Statement on Department of Energy Science & Technology: FY 2009
ACS Position Statement: FY 2009
ACS supports, at a minimum, the proposal for the Office of Science (18.9% increase) under ACI and calls for higher funding in keeping with the America COMPETES Act.
The American Chemical Society (ACS) urges Congress to approve, at a minimum, the president’s recommended budget allocation of $4.7 billion for the Department of Energy’s (DOE) Office of Science in FY 2009, an increase of $749 million (18.9 percent over FY 2008). This falls short of the level authorized to enhance U.S innovation and competitiveness in the America COMPETES Act last summer, and Congress should strive to provide to return to the funding blueprint approved with overwhelming bipartisan support.
The Office of Science is central to improving energy security: It drives advances in energy production, efficiency, conservation, and alternative energy sources. It enables numerous technologies crucial to our nation’s security and environmental goals and fosters economic growth by supporting fundamental research, which economists agree drives long-term productivity and job gains. Yet fundamental research is precisely the type of research that industry has been forced to reduce. We encourage Congress to work with the Department to ensure America’s premier physical sciences research agency receives the resources necessary to meet America’s growing competitiveness challenge.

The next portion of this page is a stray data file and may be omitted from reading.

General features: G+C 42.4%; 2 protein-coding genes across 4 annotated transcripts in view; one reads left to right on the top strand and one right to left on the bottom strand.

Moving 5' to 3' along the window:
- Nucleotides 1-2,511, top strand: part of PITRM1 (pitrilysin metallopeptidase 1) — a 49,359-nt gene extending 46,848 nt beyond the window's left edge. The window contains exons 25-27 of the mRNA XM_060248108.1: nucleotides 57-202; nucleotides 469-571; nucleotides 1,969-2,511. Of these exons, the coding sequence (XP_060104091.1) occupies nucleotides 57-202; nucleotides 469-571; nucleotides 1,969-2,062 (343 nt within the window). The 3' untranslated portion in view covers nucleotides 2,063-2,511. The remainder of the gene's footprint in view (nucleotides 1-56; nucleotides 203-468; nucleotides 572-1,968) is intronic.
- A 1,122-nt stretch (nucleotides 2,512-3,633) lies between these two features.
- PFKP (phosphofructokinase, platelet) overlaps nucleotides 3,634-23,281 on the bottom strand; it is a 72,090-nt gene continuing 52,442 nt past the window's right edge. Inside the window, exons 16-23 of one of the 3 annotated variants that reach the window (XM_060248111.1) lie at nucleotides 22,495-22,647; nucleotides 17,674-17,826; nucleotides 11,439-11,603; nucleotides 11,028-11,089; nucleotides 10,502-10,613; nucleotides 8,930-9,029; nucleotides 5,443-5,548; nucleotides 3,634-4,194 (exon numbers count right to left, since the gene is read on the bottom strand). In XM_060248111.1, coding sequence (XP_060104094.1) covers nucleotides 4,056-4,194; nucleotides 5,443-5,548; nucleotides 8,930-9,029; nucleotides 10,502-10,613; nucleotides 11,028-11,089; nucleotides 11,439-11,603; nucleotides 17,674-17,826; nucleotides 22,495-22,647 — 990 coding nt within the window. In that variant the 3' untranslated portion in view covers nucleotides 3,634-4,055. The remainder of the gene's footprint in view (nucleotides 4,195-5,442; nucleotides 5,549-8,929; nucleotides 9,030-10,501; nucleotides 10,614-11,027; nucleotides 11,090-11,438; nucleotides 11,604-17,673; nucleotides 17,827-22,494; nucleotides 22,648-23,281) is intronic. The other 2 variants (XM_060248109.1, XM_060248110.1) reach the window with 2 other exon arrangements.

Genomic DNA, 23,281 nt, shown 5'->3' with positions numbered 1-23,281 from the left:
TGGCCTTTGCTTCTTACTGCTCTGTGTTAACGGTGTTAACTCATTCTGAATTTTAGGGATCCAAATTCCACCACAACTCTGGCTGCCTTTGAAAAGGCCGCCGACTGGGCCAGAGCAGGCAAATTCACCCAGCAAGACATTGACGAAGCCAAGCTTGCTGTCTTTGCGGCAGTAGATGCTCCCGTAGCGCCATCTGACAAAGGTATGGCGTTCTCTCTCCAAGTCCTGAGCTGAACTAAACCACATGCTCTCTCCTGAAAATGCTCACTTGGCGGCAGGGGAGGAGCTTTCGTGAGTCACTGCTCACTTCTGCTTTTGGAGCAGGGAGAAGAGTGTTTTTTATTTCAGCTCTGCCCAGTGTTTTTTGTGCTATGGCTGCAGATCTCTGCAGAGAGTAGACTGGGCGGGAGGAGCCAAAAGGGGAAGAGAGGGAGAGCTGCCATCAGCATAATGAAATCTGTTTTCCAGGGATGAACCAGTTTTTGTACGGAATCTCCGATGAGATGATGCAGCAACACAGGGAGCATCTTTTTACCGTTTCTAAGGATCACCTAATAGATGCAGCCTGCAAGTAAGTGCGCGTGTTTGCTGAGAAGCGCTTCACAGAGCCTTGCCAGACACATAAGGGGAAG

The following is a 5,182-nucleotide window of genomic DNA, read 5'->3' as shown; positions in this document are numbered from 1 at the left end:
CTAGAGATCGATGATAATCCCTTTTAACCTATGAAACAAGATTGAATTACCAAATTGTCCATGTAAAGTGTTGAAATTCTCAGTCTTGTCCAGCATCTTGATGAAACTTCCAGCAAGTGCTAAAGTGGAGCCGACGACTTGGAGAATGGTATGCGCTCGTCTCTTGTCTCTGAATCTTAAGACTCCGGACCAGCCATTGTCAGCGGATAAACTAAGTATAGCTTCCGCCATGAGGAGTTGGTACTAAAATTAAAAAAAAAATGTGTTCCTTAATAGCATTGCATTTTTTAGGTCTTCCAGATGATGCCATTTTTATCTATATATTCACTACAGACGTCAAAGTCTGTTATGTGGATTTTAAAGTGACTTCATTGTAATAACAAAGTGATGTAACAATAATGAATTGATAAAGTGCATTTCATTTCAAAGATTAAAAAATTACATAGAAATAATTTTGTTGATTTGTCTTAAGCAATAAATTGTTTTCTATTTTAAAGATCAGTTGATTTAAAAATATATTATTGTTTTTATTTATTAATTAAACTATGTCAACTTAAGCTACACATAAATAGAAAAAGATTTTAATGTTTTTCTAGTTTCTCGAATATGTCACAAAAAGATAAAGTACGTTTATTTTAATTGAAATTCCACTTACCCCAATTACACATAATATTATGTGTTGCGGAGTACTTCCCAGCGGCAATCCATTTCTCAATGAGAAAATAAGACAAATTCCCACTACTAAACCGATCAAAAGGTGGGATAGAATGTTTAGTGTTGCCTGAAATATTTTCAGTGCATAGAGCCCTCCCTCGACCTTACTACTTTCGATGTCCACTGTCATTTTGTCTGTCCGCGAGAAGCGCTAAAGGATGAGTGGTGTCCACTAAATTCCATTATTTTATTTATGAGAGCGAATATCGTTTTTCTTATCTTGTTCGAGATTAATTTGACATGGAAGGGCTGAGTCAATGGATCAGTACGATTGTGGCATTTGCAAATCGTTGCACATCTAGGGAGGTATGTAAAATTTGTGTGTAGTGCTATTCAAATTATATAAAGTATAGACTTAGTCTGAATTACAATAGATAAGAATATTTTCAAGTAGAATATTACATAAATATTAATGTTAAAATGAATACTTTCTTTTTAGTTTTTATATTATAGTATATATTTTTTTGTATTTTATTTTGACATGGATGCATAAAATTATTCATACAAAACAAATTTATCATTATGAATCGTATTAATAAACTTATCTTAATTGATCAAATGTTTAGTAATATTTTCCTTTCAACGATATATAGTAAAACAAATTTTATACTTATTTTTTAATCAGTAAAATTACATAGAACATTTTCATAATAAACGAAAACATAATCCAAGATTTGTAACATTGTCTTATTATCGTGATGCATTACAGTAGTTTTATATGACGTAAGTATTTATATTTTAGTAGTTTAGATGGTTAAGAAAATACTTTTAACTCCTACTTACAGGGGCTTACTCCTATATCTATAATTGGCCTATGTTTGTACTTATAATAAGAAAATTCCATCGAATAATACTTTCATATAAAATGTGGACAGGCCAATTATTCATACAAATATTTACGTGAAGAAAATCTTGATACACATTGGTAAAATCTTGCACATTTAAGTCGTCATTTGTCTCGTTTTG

America COMPETES Act
ACS also remains committed to the broad blueprint contained in the America COMPETES Act. The COMPETES Act and the Energy Policy Act of 2005 (PL 109-58) both authorized FY 2009 funding for the DOE Office of Science at $5.2 billion. Unfortunately, the Office of Science was cut in real terms in the FY 2008, so this now requires a 37 percent increase over current funding. ACS recommends that Congress provide funds beyond the president’s request in order to approach this level of increase and reverse recent cuts that have led to program terminations and other draconian measures.
Office of Science
ACS believes that the Office of Science, the largest federal supporter (40 percent) of research in the physical sciences, warrants increased investment. A Secretary of Energy’s Advisory Board report, the Office of Science facilities plan, and the Office’s 20-year strategic plan drew this same conclusion. In light of these documents, rising energy prices and the unstable nature of world petroleum supplies, ACS feels a $749 million increase is the minimum necessary to ensuring America’s technological leadership and economic competitiveness, as well as fostering energy self-sufficiency.
The Office of Science is now able to fund only 10 percent of unsolicited, peer-reviewed proposals—a considerably lower ratio than that for the National Science Foundation and National Institutes of Health. The FY 2009 request would allow the Office to support over 25,000 researchers. We recommend that increased funding be provided next year to support more high-quality, basic research and to shore up DOE’s scientific facilities.